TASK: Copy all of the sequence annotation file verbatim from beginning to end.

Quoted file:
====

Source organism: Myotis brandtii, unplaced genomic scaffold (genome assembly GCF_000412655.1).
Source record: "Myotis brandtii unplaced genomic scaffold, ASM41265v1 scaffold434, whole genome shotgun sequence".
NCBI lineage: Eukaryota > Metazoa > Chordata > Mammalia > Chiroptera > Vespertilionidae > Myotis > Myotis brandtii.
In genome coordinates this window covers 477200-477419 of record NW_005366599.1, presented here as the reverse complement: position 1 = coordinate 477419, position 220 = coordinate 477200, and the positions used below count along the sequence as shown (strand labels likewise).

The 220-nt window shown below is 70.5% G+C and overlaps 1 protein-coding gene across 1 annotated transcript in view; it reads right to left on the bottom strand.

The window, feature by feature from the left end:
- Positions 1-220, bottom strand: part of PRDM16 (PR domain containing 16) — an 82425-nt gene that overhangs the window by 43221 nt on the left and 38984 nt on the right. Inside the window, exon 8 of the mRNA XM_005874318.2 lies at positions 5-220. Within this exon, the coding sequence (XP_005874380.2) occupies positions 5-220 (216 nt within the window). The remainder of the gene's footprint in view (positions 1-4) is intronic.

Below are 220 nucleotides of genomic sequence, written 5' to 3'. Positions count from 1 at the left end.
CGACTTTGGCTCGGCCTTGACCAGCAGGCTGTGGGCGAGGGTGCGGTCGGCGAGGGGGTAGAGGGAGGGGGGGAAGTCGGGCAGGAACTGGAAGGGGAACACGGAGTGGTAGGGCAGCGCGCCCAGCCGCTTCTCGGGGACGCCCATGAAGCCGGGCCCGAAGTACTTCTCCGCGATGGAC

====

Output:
Source organism: Myotis brandtii, unplaced genomic scaffold (genome assembly GCF_000412655.1).
Source record: "Myotis brandtii unplaced genomic scaffold, ASM41265v1 scaffold434, whole genome shotgun sequence".
NCBI lineage: Eukaryota > Metazoa > Chordata > Mammalia > Chiroptera > Vespertilionidae > Myotis > Myotis brandtii.
In genome coordinates this window covers 477200-477419 of record NW_005366599.1, presented here as the reverse complement: position 1 = coordinate 477419, position 220 = coordinate 477200, and the positions used below count along the sequence as shown (strand labels likewise).

The 220-nt window shown below is 70.5% G+C and overlaps 1 protein-coding gene across 1 annotated transcript in view; it reads right to left on the bottom strand.

The window, feature by feature from the left end:
- Positions 1-220, bottom strand: part of PRDM16 (PR domain containing 16) — an 82425-nt gene that overhangs the window by 43221 nt on the left and 38984 nt on the right. Inside the window, exon 8 of the mRNA XM_005874318.2 lies at positions 5-220. Within this exon, the coding sequence (XP_005874380.2) occupies positions 5-220 (216 nt within the window). The remainder of the gene's footprint in view (positions 1-4) is intronic.

Below are 220 nucleotides of genomic sequence, written 5' to 3'. Positions count from 1 at the left end.
CGACTTTGGCTCGGCCTTGACCAGCAGGCTGTGGGCGAGGGTGCGGTCGGCGAGGGGGTAGAGGGAGGGGGGGAAGTCGGGCAGGAACTGGAAGGGGAACACGGAGTGGTAGGGCAGCGCGCCCAGCCGCTTCTCGGGGACGCCCATGAAGCCGGGCCCGAAGTACTTCTCCGCGATGGAC